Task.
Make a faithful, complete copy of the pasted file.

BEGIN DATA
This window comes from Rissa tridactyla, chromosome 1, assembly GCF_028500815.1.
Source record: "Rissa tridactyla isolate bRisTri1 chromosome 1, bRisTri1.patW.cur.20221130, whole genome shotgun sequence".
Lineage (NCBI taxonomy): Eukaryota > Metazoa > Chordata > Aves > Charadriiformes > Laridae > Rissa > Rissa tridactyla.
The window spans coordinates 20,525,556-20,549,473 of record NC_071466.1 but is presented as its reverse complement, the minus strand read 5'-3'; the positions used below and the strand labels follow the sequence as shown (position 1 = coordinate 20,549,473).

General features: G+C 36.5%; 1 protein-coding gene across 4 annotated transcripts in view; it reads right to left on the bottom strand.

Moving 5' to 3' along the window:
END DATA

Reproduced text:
This window comes from Rissa tridactyla, chromosome 1, assembly GCF_028500815.1.
Source record: "Rissa tridactyla isolate bRisTri1 chromosome 1, bRisTri1.patW.cur.20221130, whole genome shotgun sequence".
Lineage (NCBI taxonomy): Eukaryota > Metazoa > Chordata > Aves > Charadriiformes > Laridae > Rissa > Rissa tridactyla.
The window spans coordinates 20,525,556-20,549,473 of record NC_071466.1 but is presented as its reverse complement, the minus strand read 5'-3'; the positions used below and the strand labels follow the sequence as shown (position 1 = coordinate 20,549,473).

General features: G+C 36.5%; 1 protein-coding gene across 4 annotated transcripts in view; it reads right to left on the bottom strand.

Moving 5' to 3' along the window: